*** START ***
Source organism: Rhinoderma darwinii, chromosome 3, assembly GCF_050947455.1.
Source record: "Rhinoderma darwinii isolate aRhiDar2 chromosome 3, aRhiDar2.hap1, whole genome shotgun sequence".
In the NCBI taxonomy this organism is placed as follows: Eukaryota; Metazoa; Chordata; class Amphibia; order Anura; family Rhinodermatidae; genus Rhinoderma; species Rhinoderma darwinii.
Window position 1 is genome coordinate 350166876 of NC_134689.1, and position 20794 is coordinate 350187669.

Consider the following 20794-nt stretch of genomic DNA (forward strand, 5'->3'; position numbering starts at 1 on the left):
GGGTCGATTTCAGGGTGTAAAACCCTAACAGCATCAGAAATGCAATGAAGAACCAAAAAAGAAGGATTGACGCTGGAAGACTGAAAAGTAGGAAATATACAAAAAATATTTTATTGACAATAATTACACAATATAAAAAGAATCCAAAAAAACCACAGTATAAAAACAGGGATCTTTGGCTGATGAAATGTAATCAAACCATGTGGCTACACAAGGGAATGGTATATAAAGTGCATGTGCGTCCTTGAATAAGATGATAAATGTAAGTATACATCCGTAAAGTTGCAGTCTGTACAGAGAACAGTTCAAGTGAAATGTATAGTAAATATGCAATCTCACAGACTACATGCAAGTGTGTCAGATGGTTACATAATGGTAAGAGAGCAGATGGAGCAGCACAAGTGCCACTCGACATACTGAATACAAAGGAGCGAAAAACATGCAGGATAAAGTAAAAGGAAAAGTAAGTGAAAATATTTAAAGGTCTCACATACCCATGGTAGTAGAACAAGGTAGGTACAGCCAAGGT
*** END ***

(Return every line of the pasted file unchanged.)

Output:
Source organism: Rhinoderma darwinii, chromosome 3, assembly GCF_050947455.1.
Source record: "Rhinoderma darwinii isolate aRhiDar2 chromosome 3, aRhiDar2.hap1, whole genome shotgun sequence".
In the NCBI taxonomy this organism is placed as follows: Eukaryota; Metazoa; Chordata; class Amphibia; order Anura; family Rhinodermatidae; genus Rhinoderma; species Rhinoderma darwinii.
Window position 1 is genome coordinate 350166876 of NC_134689.1, and position 20794 is coordinate 350187669.

Consider the following 20794-nt stretch of genomic DNA (forward strand, 5'->3'; position numbering starts at 1 on the left):
GGGTCGATTTCAGGGTGTAAAACCCTAACAGCATCAGAAATGCAATGAAGAACCAAAAAAGAAGGATTGACGCTGGAAGACTGAAAAGTAGGAAATATACAAAAAATATTTTATTGACAATAATTACACAATATAAAAAGAATCCAAAAAAACCACAGTATAAAAACAGGGATCTTTGGCTGATGAAATGTAATCAAACCATGTGGCTACACAAGGGAATGGTATATAAAGTGCATGTGCGTCCTTGAATAAGATGATAAATGTAAGTATACATCCGTAAAGTTGCAGTCTGTACAGAGAACAGTTCAAGTGAAATGTATAGTAAATATGCAATCTCACAGACTACATGCAAGTGTGTCAGATGGTTACATAATGGTAAGAGAGCAGATGGAGCAGCACAAGTGCCACTCGACATACTGAATACAAAGGAGCGAAAAACATGCAGGATAAAGTAAAAGGAAAAGTAAGTGAAAATATTTAAAGGTCTCACATACCCATGGTAGTAGAACAAGGTAGGTACAGCCAAGGT